Macklemore is still out there, giving it his best shot.
Macklemore is still out there, giving it his best shot.
Photo by Marco Torres

Bless Macklemore's Heart; He's Trying

I’ve neither met nor spoken with Macklemore, but I get the sense he’s an easy guy to like. There’s the laid-back vibe, the accessible catalog, the tongue-in-cheek approach to a number of songs, and on and on. The Seattle-based MC feels like an everyman, a guy with far more business sense than talent who caught a few breaks and ended up a millionaire. Could have happened to any number of chill bros with a thrift-store flannel and a goofy haircut.

Macklemore, who plays Houston's House of Blues on Wednesday, strikes me as the kind of guy who would make for good company and someone who seems like a genuinely decent human being, a guy wise and humble enough to appreciate his fame and good fortune. And this is why it’s even harder to cop to the fact that I find the guy’s musical catalog pretty much a trash heap of gimmickry and pandering.

Now, this is not to disparage Macklemore’s intent. In fact, when it comes to his musical stylings, it’s best to separate the intent from the finished product. This is, after all, a guy who has advocated for gay rights and encouraged racial unity in a number of songs. Hell, he's gotten deeply personal when detailing his own battles with depression and substance abuse. But, man, if only the songs born from such noble causes measured up to those standards in any discernible way.

But before we delve into Macklemore the musician, let us first exclude “Thrift Shop” from any and all scrutiny, mostly because “Thrift Shop” is pretty much the perfect way for an artist to break into the mainstream. The track is catchy as hell, which probably explains why it was a global No. 1 single, one that eventually moved more than seven million copies. It’s a legitimately funny track, and the song’s tales of bargain-bin fashion resonate with those who have been on a budget of their own. So yes, “Thrift Shop” is amazing and undeserving of any scrutiny.

But Macklemore isn’t even the best part of “Thrift Shop,’ and therein lies the problem; namely, more often than not, he's the weakest link within any given Macklemore song. He’s akin to a so-so pitcher who racks up victories on the back of epic run support, or a mediocre quarterback who rides a good defense and solid ground game to the playoffs. In short, Macklemore is less DeShaun Watson and more Brock Osweiler.

Need proof? Just start with the hits. The aforementioned “Thrift Shop” is most noted for its infectious chorus, which isn’t even performed by Macklemore, but rather, by Wanz. Same for Ray Dalton on “Can’t Hold Us.” Same for Hollis on “White Walls.” Mary Lambert on “Same Love.” You’re seeing a trend forming here.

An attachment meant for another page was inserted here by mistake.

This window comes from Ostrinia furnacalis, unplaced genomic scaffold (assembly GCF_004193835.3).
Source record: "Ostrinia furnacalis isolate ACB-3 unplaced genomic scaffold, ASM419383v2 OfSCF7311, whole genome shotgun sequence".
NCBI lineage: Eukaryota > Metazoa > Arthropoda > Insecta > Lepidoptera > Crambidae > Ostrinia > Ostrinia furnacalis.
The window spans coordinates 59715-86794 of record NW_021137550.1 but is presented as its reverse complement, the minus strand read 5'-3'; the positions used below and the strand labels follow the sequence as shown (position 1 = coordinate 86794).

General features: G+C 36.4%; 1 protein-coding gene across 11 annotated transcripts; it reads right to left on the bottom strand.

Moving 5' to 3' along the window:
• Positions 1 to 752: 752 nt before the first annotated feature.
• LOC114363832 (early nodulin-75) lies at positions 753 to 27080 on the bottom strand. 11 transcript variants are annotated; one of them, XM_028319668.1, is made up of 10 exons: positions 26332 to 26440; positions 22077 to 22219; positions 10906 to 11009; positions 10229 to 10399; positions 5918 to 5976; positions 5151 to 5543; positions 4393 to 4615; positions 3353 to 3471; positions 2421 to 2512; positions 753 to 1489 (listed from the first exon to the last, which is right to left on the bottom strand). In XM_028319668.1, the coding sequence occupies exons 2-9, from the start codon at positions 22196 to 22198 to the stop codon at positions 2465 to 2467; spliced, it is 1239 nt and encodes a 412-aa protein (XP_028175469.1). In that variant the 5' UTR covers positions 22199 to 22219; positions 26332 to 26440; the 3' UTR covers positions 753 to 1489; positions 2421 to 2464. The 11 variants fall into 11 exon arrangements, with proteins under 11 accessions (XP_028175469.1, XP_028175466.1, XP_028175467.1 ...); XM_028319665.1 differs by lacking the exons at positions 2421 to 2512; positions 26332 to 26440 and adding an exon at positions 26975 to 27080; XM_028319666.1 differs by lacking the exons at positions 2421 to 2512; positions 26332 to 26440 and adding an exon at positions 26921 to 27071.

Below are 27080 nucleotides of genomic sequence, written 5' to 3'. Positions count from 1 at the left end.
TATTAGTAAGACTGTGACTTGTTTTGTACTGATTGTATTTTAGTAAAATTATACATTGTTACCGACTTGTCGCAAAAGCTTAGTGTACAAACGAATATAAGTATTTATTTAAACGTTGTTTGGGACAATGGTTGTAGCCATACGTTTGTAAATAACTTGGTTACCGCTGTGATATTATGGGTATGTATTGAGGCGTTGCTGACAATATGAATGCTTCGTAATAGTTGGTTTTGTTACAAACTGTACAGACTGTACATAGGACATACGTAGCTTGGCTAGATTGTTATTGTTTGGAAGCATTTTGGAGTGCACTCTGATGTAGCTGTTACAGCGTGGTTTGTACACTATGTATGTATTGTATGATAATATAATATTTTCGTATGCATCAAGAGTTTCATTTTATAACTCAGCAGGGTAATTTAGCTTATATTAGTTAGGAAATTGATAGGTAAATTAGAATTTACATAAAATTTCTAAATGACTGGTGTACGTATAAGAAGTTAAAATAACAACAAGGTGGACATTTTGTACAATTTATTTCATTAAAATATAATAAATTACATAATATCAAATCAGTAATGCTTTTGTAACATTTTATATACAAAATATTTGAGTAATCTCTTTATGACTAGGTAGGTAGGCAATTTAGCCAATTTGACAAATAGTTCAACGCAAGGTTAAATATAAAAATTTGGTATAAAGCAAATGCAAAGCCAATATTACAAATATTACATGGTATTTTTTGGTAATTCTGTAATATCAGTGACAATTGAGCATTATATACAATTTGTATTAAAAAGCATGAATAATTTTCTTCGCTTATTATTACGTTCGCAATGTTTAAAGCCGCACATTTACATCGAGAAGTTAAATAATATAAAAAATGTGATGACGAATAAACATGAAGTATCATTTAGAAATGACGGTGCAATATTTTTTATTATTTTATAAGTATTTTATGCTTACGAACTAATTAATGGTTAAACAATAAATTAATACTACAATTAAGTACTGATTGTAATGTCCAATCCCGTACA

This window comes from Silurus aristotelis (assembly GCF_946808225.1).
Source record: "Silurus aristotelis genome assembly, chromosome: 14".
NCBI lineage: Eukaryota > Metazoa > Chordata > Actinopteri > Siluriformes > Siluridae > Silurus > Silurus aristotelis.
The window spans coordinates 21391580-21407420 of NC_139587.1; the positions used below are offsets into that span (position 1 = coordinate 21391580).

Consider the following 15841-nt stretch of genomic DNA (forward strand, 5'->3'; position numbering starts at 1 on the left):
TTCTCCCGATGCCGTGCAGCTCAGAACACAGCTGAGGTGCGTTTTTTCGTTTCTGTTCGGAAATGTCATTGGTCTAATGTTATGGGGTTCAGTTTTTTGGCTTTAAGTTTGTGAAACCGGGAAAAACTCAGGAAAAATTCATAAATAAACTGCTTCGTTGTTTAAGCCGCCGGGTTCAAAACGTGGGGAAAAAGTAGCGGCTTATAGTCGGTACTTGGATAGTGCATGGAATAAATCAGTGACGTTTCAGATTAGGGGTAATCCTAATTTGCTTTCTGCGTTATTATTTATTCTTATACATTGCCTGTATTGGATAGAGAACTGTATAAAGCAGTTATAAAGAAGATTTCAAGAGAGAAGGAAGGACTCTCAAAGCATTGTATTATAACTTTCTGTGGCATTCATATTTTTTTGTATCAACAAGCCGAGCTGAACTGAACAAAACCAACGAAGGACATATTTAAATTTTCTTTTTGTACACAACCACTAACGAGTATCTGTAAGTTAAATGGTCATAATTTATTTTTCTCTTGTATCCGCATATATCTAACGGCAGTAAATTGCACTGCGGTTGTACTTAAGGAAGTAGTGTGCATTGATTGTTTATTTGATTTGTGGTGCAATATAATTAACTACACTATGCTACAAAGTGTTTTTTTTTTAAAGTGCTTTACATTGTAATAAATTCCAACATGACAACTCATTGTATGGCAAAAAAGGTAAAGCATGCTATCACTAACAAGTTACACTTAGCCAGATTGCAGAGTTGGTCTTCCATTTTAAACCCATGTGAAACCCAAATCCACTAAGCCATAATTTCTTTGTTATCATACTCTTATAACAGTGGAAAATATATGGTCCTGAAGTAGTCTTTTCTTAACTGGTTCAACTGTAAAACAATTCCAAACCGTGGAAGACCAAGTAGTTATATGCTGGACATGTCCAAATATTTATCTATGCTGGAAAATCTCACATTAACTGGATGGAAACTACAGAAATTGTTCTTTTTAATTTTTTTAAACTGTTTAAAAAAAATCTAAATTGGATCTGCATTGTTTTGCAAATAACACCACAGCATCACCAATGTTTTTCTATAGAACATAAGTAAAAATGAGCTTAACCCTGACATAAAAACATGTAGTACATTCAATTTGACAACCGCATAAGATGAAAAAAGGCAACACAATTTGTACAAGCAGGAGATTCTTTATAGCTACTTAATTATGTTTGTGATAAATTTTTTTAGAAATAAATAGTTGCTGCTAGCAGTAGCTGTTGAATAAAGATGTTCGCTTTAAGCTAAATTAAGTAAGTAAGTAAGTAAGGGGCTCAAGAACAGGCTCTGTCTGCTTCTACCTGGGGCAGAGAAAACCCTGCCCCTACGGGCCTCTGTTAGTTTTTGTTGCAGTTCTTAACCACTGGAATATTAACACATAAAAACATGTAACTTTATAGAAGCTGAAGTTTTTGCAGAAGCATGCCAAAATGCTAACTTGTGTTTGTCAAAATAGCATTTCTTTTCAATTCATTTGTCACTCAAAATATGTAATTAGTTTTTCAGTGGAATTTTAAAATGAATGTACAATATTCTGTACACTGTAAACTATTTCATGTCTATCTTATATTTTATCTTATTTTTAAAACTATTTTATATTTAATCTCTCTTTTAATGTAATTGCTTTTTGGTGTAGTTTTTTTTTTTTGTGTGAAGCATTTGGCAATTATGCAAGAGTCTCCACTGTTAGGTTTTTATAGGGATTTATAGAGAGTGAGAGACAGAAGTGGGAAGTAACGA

Hell, Macklemore – even when he’s the only vocalist on a given track, which is rare – is often outpaced by his producer/sidekick Ryan Lewis. Again, props to the erstwhile Ben Haggerty for being aware of his own lyrical limitations and for having the keen insight and business sense to surround himself with those who are far more talented than himself. But that doesn’t excuse the fact that man’s catalog is diluted by, well, himself.

Not that Macklemore has to worry about Lewis’ star shining brighter on his latest studio album, mostly because Lewis wasn’t involved in its production. The album is Gemini, and it was released last month. It fared well enough on the charts, debuting at No. 2 on the Billboard charts, and it’s perfectly fine as Macklemore records go. Gemini is loaded with cameos, including big names like Kesha, Skylar Grey and Lil Yachty. It’s a bit more fun and up-tempo than Macklemore’s previous material, but he still makes time to reflect on life, getting older and his relatively newfound fame and fortune.

Macklemore and Lewis’ separation isn’t something controversial or acrimonious. Instead, the pair said they simply need a little creative space, which makes sense considering they’ve been doing their thing for damn near a decade. Lewis, underrated as a producer, wants to work with other artists for a while, and Macklemore – who has put out material sans Lewis before – wanted to try a slightly different sound.

The only question is this – by the time Macklemore and Lewis reunite, will anyone really care? Sure, The Heist was a smash, but the duo’s follow-up – 2016’s This Unruly Mess I’ve Made – failed to resonate critically or commercially. And while Gemini has fared respectably, no one was exactly pining for a new Macklemore album.

Personally, I’m hoping that Macklemore’s career experiences a second wind. Maybe he catches fire with a solo single. Perhaps one of his many collaborators blows up in their own right and elevates Macklemore in the process. Maybe he and Lewis rediscover the lightning in a bottle that made The Heist a downright phenomenon five years ago.

However it goes down, I’m hoping it does. Macklemore is, by all accounts, a good guy whose message of love and unity deserves and audience. If only he were better able to deliver that message on his own.

Macklemore performs Wednesday, October 18 at House of Blues, 1204 Caroline. Doors open at 7 p.m.; tickets $36 to $60.

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